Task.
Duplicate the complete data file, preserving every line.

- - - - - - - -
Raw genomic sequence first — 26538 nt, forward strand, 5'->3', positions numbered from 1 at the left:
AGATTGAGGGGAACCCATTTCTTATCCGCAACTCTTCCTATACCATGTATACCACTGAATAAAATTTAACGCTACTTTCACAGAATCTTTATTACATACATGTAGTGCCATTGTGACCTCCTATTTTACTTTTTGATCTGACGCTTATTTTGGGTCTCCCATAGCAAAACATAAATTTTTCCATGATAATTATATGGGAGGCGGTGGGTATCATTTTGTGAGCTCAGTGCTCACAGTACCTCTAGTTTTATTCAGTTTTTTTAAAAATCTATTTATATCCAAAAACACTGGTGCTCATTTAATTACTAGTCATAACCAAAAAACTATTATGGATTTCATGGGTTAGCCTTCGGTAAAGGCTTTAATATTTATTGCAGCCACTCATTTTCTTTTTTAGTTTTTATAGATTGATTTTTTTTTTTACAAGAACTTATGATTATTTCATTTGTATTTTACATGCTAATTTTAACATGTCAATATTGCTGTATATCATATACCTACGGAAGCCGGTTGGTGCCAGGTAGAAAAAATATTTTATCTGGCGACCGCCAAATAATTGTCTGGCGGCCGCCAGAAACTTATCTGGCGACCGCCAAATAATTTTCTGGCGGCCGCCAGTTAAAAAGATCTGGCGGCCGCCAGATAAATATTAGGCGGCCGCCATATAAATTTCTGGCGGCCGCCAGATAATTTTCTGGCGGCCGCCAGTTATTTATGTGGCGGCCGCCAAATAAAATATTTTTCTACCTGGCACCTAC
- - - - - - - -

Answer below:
Raw genomic sequence first — 26538 nt, forward strand, 5'->3', positions numbered from 1 at the left:
AGATTGAGGGGAACCCATTTCTTATCCGCAACTCTTCCTATACCATGTATACCACTGAATAAAATTTAACGCTACTTTCACAGAATCTTTATTACATACATGTAGTGCCATTGTGACCTCCTATTTTACTTTTTGATCTGACGCTTATTTTGGGTCTCCCATAGCAAAACATAAATTTTTCCATGATAATTATATGGGAGGCGGTGGGTATCATTTTGTGAGCTCAGTGCTCACAGTACCTCTAGTTTTATTCAGTTTTTTTAAAAATCTATTTATATCCAAAAACACTGGTGCTCATTTAATTACTAGTCATAACCAAAAAACTATTATGGATTTCATGGGTTAGCCTTCGGTAAAGGCTTTAATATTTATTGCAGCCACTCATTTTCTTTTTTAGTTTTTATAGATTGATTTTTTTTTTTACAAGAACTTATGATTATTTCATTTGTATTTTACATGCTAATTTTAACATGTCAATATTGCTGTATATCATATACCTACGGAAGCCGGTTGGTGCCAGGTAGAAAAAATATTTTATCTGGCGACCGCCAAATAATTGTCTGGCGGCCGCCAGAAACTTATCTGGCGACCGCCAAATAATTTTCTGGCGGCCGCCAGTTAAAAAGATCTGGCGGCCGCCAGATAAATATTAGGCGGCCGCCATATAAATTTCTGGCGGCCGCCAGATAATTTTCTGGCGGCCGCCAGTTATTTATGTGGCGGCCGCCAAATAAAATATTTTTCTACCTGGCACCTAC